Monday, October 4, 2010

The Martini

The proper union of gin and vermouth is a great and sudden glory; it is one of the happiest marriages on earth, and one of the shortest lived. – Bernard DeVoto

I received a request to blog about martinis.  I am very flattered, as this must mean the other cocktails I've made for this individual must have been decent.  The martini was the first cocktail I ever made.  I saw someone making one at a party I went to while studying abroad in Oxford, and I was very intrigued.  But at that time I was just diving into the international beer scene, and my experience with hard alcohol was a ways off.  I'm not sure exactly what triggered it, but one day I did some reading online and set out to make my first martini.  I bought Gordon's gin and Martini and Rossi dry vermouth, and some stuffed olives.  I mixed it up, and fell in love.  I loved the saltiness provided by the olives and the way the gin and vermouth hang together in your mouth long after you take a sip.  For a while this was my drink of choice, as it was really the only thing I knew how to make.  During that time I bought into the hype of the ultra dry martini, meaning the less vermouth the better.  Winston Churchill supposedly made his martinis by filling a glass with gin and then looking at a bottle of vermouth.  They even sell misters that simply coat the top of your drink with vermouth.  But as I got into classic cocktails, I felt that the modern martini was not even a true cocktail.  I want to taste the vermouth, otherwise why bother?  Old time martinis were a one-to-one ratio.  I wouldn't recommend that, but it just goes to show you how cocktails change so much over time, to the point where they are a shadow of their former selves.  Sometimes they improve, but sometimes you lose something in that process.  By the way, a martini is a drink made with gin.  Folks that want vodka should be the ones specifying.  A "martini" is a gin martini, in my book.

My martini
The martini is such an individualized drink, only you can decide whether you like olives or a twist, a rinse with orange bitters, or if you like it a bit dirty.  But this is how I make my martini, according to each ingredient.

The Gin. 
This is the most important element, as it's the base spirit.  My favorite gin is Bluecoat, distilled in the fine city of brotherly love.  It has a citrusy element to it, and some bartenders might say it would work better with a twist but I still like it with my olives.  I use gin for a lot of other cocktails and I find it versatile and a decent price point ($25).  Plymouth is the original martini gin and there are plenty of other gins out there to try.  The cheapest gin I can recommend is New Amsterdam at around $15 a bottle.  It claims to be "so smooth you could drink it straight," which is not entirely true--it does have a bit of bite--but it's a decent value, especially the 1.75 ml size which goes on sale for $20 a bottle.  New Amsterdam is also a good option for experimenting with cocktails, it has a similar flavor profile as Bluecoat but if you mess something up while making a complicated cocktail you don't feel too bad.  I would also like to try a martini with Genevieve, gin's oilier cousin, but haven't yet.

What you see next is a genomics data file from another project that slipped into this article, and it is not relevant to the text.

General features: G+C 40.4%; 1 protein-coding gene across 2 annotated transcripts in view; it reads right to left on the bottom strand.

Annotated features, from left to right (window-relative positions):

The Vermouth. 
I started with Martini and Rossi dry vermouth and once one of my friends asked me if "Stock" vermouth would be okay.  I responded "yes;" at that time I thought they were all the same.  But vermouth is a wine, obviously there is a range of quality.  A lot of Americans that have been using Noilly Prat dry vermouth for years are upset because they recently stopped making their export version and now send the one they've been selling in the French market.  Supposedly it's more herbal and some folks think too much flavor for a dry martini.  I've only had the old American version and it's decent.  I really like Dolin, a few bucks more than Martini and Rossi but I think worth it, as it lasts several months in the fridge and you only need a little for each drink.  Long story short, I would recommend Dolin but if you don't want to hunt it down Martini and Rossi is good and you can buy the smaller bottle which is handy if you aren't pounding martinis constantly.  Or you could try Noilly Prat.  Okay, maybe a few vermouths will do, but I wouldn't go bottom shelf like Stock.  I've heard Vya is a good vermouth but better on it's own than in a martini. 

The Olives.
I've tried fancy olives, but for me Goya queen stuffed work great, 2 bucks a jar, nothing fancy, but good nonetheless.

The technique.
Shaken, stirred, it's all the same.  Some folks think shaking "bruises" the gin, thus releasing more flavor, but I don't buy it.  Even though this post wound up being long, to me the martini should be a simple, everyday cocktail and the simpler the better.  I shake my martinis but it's a matter of preference.  If you like, keep the gin in the freezer to prevent over diluting your drink.  I don't have any fancy metal olive toothpicks or anything, I just let them sink to the bottom of the glass.  I wouldn't say I like my martini "dirty"--meaning with a lot of olive juice--but I don't mind a few drops of juice dripping from the spoon as I put them in the drink.  For one martini I use a full 1.5 oz shot of gin and .5 oz of vermouth.

Without further ado...

The Drink
3 parts gin
1 part dry vermouth
3 olives

Chill martini glass(es) in freezer or by filling with crushed ice (discard before pouring drink).  Shake the gin and vermouth, strain into chilled glass.  Drop in three olives. 

1 comment:

  1. I'll have to try a martini based on your drink measurements and ingredient preferences. I do love the bluecoat, but mixing it with the stock vermouth is a tragedy. what tips do you have about making sangria?